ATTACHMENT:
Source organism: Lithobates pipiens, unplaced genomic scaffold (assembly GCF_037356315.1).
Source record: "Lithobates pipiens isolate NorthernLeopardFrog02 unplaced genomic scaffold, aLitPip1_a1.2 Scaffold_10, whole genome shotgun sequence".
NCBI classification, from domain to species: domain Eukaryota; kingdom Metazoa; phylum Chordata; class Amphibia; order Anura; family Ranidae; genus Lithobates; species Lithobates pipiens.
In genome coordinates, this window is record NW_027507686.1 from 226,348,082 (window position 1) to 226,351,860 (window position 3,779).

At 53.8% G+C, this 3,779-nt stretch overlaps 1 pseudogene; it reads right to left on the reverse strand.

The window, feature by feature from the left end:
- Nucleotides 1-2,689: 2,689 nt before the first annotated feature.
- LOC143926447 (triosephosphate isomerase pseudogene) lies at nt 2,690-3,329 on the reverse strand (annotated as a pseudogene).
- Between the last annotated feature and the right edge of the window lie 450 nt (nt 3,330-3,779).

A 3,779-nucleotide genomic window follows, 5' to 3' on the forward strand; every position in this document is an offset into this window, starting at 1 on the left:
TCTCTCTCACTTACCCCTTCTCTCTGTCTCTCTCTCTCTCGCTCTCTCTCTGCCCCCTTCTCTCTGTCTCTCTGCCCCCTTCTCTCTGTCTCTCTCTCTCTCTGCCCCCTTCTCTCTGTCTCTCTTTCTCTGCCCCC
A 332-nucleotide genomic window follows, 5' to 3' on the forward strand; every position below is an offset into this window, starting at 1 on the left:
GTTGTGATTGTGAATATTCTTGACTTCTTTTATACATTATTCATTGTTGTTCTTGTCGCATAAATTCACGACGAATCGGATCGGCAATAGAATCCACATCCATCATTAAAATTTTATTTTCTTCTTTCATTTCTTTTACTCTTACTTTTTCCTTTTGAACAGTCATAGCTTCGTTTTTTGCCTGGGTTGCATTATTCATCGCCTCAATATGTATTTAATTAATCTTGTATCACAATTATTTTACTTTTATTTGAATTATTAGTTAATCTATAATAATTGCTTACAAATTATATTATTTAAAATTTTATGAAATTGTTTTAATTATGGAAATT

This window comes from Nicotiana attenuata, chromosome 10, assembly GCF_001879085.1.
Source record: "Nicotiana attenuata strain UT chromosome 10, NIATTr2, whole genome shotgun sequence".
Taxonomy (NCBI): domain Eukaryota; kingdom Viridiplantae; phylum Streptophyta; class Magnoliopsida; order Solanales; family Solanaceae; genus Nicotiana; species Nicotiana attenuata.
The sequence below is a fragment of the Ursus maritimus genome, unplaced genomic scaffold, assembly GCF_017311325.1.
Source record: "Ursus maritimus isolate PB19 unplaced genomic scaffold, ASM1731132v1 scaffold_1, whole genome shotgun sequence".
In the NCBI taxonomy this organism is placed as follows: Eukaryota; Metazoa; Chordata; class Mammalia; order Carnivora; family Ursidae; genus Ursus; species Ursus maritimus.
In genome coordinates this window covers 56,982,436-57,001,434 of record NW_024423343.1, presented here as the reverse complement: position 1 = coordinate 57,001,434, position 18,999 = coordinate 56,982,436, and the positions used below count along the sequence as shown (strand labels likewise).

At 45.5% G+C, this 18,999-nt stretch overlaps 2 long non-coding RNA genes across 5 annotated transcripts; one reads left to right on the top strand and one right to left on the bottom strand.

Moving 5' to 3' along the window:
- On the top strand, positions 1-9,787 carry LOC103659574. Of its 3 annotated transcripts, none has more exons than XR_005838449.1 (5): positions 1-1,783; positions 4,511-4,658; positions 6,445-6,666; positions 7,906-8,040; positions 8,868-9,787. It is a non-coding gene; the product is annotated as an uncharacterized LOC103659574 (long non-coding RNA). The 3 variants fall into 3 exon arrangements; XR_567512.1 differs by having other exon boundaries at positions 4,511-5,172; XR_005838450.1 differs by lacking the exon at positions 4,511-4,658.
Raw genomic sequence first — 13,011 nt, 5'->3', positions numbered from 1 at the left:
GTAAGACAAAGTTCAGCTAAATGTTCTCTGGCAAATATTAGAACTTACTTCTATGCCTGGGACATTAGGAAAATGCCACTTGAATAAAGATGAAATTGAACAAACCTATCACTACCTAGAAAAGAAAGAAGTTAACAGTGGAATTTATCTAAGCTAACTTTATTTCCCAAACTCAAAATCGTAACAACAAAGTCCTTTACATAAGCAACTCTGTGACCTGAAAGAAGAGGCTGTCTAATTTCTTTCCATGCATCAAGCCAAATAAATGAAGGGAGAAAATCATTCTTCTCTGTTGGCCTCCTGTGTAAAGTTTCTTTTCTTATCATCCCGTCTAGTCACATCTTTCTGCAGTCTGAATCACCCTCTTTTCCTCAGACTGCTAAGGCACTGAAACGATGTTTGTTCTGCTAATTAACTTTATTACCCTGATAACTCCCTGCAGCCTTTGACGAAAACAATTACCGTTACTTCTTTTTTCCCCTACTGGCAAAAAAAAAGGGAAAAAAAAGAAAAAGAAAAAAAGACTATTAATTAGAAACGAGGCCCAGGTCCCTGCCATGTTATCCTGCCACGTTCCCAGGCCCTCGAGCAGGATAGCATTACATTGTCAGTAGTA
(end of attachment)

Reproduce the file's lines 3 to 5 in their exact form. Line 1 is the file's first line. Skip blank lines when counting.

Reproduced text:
NCBI classification, from domain to species: domain Eukaryota; kingdom Metazoa; phylum Chordata; class Amphibia; order Anura; family Ranidae; genus Lithobates; species Lithobates pipiens.
In genome coordinates, this window is record NW_027507686.1 from 226,348,082 (window position 1) to 226,351,860 (window position 3,779).

At 53.8% G+C, this 3,779-nt stretch overlaps 1 pseudogene; it reads right to left on the reverse strand.